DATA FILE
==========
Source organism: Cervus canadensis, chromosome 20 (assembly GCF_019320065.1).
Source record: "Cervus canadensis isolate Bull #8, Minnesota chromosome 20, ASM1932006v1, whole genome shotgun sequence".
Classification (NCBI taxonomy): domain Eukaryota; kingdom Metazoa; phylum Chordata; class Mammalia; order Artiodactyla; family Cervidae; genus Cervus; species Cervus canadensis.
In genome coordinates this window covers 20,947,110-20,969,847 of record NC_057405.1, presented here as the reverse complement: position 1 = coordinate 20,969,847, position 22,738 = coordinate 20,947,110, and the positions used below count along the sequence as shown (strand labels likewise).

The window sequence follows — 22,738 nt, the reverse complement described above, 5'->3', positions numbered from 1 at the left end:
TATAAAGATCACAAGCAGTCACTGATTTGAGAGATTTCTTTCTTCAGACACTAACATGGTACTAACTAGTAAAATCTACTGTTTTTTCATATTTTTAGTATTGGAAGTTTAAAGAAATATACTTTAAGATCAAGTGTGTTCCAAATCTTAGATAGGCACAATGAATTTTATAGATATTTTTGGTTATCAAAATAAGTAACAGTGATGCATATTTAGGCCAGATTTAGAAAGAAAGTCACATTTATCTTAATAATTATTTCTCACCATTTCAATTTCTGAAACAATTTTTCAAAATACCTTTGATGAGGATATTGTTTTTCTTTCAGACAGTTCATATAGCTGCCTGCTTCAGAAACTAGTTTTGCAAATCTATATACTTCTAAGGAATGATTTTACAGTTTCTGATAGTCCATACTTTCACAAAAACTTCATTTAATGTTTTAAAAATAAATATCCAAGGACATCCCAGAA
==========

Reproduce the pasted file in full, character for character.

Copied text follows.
Source organism: Cervus canadensis, chromosome 20 (assembly GCF_019320065.1).
Source record: "Cervus canadensis isolate Bull #8, Minnesota chromosome 20, ASM1932006v1, whole genome shotgun sequence".
Classification (NCBI taxonomy): domain Eukaryota; kingdom Metazoa; phylum Chordata; class Mammalia; order Artiodactyla; family Cervidae; genus Cervus; species Cervus canadensis.
In genome coordinates this window covers 20,947,110-20,969,847 of record NC_057405.1, presented here as the reverse complement: position 1 = coordinate 20,969,847, position 22,738 = coordinate 20,947,110, and the positions used below count along the sequence as shown (strand labels likewise).

The window sequence follows — 22,738 nt, the reverse complement described above, 5'->3', positions numbered from 1 at the left end:
TATAAAGATCACAAGCAGTCACTGATTTGAGAGATTTCTTTCTTCAGACACTAACATGGTACTAACTAGTAAAATCTACTGTTTTTTCATATTTTTAGTATTGGAAGTTTAAAGAAATATACTTTAAGATCAAGTGTGTTCCAAATCTTAGATAGGCACAATGAATTTTATAGATATTTTTGGTTATCAAAATAAGTAACAGTGATGCATATTTAGGCCAGATTTAGAAAGAAAGTCACATTTATCTTAATAATTATTTCTCACCATTTCAATTTCTGAAACAATTTTTCAAAATACCTTTGATGAGGATATTGTTTTTCTTTCAGACAGTTCATATAGCTGCCTGCTTCAGAAACTAGTTTTGCAAATCTATATACTTCTAAGGAATGATTTTACAGTTTCTGATAGTCCATACTTTCACAAAAACTTCATTTAATGTTTTAAAAATAAATATCCAAGGACATCCCAGAA